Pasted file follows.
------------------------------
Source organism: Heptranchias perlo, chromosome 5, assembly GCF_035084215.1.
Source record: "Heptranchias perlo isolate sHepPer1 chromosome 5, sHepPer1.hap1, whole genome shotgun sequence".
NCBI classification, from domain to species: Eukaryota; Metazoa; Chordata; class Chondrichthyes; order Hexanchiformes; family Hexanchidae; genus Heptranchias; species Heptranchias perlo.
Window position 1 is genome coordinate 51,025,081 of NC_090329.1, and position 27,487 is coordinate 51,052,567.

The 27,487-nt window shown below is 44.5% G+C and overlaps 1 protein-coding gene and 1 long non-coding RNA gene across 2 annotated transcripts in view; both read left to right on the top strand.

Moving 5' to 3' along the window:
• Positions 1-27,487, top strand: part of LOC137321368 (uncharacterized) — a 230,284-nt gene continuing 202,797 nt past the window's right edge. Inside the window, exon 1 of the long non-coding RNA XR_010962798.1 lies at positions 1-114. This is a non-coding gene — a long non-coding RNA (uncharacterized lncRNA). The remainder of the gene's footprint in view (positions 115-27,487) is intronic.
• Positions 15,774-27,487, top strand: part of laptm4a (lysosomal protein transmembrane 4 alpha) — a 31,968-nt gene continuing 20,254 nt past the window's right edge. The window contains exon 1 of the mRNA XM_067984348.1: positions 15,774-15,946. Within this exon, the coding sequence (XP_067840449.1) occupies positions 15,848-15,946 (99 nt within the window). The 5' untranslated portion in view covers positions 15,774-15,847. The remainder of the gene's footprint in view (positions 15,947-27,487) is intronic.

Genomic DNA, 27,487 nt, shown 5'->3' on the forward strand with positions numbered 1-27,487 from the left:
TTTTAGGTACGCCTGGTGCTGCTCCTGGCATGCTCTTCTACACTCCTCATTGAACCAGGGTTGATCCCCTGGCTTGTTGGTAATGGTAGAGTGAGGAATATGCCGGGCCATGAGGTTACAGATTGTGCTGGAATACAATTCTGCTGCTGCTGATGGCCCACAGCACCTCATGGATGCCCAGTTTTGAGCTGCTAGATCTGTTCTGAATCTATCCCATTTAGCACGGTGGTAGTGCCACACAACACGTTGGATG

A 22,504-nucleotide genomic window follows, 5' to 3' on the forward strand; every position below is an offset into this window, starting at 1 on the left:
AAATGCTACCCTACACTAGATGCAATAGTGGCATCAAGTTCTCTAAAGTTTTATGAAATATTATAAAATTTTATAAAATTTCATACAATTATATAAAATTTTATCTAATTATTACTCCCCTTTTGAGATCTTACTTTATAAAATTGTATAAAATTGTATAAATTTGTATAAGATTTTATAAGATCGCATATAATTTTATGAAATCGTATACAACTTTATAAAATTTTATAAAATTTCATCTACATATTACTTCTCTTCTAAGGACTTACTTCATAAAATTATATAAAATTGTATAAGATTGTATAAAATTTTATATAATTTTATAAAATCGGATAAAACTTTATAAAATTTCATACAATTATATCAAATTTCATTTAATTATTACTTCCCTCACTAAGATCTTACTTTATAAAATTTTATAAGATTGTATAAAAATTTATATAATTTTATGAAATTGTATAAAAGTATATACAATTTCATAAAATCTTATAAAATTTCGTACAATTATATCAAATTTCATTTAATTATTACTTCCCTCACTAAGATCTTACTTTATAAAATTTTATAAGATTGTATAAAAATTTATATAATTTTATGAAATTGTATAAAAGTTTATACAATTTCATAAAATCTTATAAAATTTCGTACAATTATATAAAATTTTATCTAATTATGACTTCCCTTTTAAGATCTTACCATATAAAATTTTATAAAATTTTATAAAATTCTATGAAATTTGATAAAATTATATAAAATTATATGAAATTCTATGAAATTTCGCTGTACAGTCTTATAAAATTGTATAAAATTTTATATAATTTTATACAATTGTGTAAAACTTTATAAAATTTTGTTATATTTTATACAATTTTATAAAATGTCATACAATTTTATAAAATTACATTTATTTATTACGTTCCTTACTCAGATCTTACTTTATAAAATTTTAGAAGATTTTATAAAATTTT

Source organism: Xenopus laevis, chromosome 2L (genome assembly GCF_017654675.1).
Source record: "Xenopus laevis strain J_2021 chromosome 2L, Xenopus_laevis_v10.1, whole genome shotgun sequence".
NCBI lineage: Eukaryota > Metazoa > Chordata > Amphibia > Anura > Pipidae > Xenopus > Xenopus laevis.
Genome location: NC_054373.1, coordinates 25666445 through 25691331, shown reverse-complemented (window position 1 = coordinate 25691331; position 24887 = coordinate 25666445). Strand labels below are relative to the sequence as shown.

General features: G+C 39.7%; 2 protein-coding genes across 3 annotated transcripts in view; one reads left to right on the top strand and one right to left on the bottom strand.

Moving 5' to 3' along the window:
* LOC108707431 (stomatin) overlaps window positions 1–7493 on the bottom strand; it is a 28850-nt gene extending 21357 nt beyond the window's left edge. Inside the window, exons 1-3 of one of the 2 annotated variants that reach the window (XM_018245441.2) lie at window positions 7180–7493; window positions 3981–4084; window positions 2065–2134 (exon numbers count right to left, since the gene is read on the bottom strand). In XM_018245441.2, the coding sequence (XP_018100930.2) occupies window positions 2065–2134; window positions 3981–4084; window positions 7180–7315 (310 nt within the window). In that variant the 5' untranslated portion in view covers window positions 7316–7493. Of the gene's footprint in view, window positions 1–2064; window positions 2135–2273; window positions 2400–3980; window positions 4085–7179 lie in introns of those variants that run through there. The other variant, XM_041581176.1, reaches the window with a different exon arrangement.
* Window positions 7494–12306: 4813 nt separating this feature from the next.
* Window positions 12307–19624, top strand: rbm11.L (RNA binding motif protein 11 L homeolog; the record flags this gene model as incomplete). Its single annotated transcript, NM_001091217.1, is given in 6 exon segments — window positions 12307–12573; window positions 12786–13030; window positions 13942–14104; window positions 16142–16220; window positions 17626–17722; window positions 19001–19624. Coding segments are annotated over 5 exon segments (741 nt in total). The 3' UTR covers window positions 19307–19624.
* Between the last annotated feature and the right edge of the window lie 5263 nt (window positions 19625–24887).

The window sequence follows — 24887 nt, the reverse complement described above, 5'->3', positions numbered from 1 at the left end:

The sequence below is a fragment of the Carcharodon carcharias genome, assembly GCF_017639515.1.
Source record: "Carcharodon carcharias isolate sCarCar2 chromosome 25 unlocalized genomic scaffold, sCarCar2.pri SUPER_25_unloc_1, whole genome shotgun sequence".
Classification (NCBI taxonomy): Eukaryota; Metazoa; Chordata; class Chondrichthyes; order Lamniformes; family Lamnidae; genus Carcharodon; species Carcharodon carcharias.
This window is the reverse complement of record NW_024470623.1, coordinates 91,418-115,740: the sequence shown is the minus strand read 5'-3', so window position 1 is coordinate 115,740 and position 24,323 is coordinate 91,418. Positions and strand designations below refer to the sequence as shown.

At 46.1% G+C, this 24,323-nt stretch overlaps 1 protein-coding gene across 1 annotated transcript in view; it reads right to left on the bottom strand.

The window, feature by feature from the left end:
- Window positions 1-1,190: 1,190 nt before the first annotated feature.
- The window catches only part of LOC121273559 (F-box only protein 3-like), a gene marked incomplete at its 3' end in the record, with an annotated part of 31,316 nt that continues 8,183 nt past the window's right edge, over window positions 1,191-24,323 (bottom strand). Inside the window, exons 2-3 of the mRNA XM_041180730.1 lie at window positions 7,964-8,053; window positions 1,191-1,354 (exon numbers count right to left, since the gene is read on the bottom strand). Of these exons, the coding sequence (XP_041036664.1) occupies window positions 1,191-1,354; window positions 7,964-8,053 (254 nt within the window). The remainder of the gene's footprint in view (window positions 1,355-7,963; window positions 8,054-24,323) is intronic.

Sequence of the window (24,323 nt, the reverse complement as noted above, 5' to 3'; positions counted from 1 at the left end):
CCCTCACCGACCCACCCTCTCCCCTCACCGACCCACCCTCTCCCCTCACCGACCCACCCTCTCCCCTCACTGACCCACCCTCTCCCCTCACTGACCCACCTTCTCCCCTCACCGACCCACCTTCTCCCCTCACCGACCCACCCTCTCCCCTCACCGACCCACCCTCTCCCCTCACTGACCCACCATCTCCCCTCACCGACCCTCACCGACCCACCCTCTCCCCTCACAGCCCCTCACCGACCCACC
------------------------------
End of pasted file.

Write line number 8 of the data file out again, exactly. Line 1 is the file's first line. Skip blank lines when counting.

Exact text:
• Positions 15,774-27,487, top strand: part of laptm4a (lysosomal protein transmembrane 4 alpha) — a 31,968-nt gene continuing 20,254 nt past the window's right edge. The window contains exon 1 of the mRNA XM_067984348.1: positions 15,774-15,946. Within this exon, the coding sequence (XP_067840449.1) occupies positions 15,848-15,946 (99 nt within the window). The 5' untranslated portion in view covers positions 15,774-15,847. The remainder of the gene's footprint in view (positions 15,947-27,487) is intronic.